If we decide to forget about Omer, that gives us a team which costs 40,687,338 dollars, gives us 26.5 million dollars in cap room, and the option to push it close to 30 if need be.

What could the Pelicans do with that kind of flexibility in Free-Agency?


There are certain players who simply aren’t a possibility. First of all, there are certain restricted free agents who will be matched by their current team, regardless of the offer. These players include Draymond Green, Kawhi Leonard, and Jimmy Butler.

Then there are the guys who simply aren’t leaving their current teams. This list includes LeBron James, Dwayne Wade,  and Tim Duncan. Outside of that, no one is an impossibility.


Marc Gasol: about 4 years, 90 million dollars

May 13, 2015; Oakland, CA, USA; Memphis Grizzlies center Marc Gasol (33) shoots the basketball against Golden State Warriors forward David Lee (10) during the fourth quarter in game five of the second round of the NBA Playoffs at Oracle Arena. The Warriors defeated the Grizzlies 98-78. Mandatory Credit: Kyle Terada-USA TODAY Sports

Gasol is arguably the best center in the league, and the perfect big man to pair with Anthony Davis.

Gasol would handle the bruising down low, box out on defense, and set Davis up while spacing the floor for him on offense.

Forgetting Asik, and giving Marc Gasol a sizably lucrative 20+ million dollar offer might be enough to lure him away, but all sources lead us to believe he is happy in Memphis.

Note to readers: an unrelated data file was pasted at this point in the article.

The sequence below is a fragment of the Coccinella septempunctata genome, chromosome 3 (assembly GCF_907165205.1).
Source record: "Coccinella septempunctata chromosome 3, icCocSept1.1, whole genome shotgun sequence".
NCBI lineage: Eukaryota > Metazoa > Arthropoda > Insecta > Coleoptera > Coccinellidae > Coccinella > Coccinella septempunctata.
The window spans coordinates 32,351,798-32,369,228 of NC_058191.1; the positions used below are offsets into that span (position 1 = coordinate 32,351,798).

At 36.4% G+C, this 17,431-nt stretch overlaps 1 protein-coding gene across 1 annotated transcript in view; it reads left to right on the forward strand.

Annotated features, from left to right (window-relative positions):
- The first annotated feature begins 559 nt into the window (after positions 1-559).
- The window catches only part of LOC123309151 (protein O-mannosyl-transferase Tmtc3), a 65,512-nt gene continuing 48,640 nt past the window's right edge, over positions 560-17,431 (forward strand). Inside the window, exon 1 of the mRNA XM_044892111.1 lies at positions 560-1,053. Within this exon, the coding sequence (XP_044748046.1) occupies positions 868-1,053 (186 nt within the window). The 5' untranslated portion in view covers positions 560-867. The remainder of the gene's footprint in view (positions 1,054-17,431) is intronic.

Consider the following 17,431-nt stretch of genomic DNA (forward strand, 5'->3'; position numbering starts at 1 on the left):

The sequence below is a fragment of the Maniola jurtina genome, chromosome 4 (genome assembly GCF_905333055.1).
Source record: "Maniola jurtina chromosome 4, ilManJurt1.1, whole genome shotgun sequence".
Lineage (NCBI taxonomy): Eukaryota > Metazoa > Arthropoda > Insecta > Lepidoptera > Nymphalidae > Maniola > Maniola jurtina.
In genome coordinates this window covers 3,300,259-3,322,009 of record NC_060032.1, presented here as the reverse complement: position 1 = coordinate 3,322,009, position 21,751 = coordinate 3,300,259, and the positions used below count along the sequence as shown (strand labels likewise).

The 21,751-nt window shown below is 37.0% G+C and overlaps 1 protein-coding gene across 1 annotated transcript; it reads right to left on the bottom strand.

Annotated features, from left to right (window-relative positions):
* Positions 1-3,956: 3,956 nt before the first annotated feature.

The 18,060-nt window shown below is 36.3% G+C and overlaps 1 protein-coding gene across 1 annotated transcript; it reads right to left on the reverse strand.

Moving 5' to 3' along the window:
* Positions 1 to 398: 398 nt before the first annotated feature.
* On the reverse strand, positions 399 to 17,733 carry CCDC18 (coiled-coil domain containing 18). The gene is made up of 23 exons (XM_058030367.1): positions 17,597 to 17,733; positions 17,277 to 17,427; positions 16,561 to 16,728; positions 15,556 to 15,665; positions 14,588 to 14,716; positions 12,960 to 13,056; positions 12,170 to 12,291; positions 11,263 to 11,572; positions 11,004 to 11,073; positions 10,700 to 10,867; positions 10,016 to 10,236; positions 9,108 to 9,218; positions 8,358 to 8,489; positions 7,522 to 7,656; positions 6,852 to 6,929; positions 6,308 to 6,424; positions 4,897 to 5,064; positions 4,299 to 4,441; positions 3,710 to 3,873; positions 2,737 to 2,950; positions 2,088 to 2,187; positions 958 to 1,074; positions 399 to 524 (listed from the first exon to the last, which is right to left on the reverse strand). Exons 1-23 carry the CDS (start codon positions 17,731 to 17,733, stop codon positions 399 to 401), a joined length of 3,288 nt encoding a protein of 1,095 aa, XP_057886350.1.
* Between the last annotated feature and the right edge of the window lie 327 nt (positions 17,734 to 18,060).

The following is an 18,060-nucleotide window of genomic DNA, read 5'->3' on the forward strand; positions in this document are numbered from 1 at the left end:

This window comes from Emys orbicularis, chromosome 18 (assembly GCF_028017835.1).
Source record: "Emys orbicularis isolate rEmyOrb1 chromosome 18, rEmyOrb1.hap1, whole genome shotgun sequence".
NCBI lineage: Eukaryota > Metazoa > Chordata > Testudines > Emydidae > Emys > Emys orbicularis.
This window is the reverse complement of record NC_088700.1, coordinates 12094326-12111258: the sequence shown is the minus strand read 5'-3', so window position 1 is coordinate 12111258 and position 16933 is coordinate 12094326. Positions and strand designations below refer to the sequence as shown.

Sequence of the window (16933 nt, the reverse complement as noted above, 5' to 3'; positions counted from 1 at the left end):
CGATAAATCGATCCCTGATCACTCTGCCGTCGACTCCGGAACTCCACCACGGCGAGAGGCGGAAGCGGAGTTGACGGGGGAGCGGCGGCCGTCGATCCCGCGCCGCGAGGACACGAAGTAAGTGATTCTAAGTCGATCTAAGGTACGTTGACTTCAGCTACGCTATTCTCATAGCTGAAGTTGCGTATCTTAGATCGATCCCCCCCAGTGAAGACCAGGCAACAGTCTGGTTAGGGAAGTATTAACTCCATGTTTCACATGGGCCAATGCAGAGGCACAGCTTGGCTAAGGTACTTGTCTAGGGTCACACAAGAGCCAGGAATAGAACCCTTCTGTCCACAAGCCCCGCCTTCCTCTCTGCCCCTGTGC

Kevin Love: about 4 years, 90 million dollars

Love would be another dream partner for Anthony Davis.

He wouldn’t help him so much on the defensive side, but his three-point shooting, outlet passing, and versatility would be invaluable within an Alvin Gentry offense.

Additionally he would make Ryan Anderson obsolete, which would mean the Pelicans could trade him for a better small forward or center to deepen the team. Love seems like he wants to come back next season to try and win it all in Cleveland, but money and an increased role could sweeten the Pelicans deal.

DeMarre Carroll: about 4 years, 60 million dollars

Obviously Carol isn’t nearly the player Gasol and Love are, but it seems like Atlanta is willing to offer him almost anything to stay, and Carol seems to love his home in Atlanta.

He’s proved he’s a max player this season in this season’s playoffs, and the Hawks are such a fragile beast they won’t be willing to disrupt the chemistry. Losing Carol this offseason to injury was a huge blow to the Hawks and showed just how vital he is to their team.

Both parties appreciate the relationship, so a departure is unlikely.


Deandre Jordan: about 4 years, 90 million dollars

The Clippers once again were not able to make it past the second round this season, and Deandre is officially an unrestricted free agent this summer.

He might be perfectly happy in L.A., but reports have come forward saying he has clashed with Chris Paul before, and the team has turned on him at times due to his horrendous free throw shooting.

If we dumped Asik, Jordan would have to take a serious look at the Pelicans.

Head Coach Alvin Gentry was an assistant for the Clippers only a couple of years ago, and might be able to lure Deandre by constructing a fast paced, defensive philosophy around the athleticism of him and Anthony Davis.

If Deandre decides he wants a change, New Orleans might be his best option.

Tobias Harris: about 4 years, 60 million dollars

Harris is sadly a restricted free agent, but he’s not a sure-fire max contract guy.

The Magic might decide they are only offering him a ceiling of 11 or 12 million a year, in which case the Pelicans could swoop in and offer a full on max.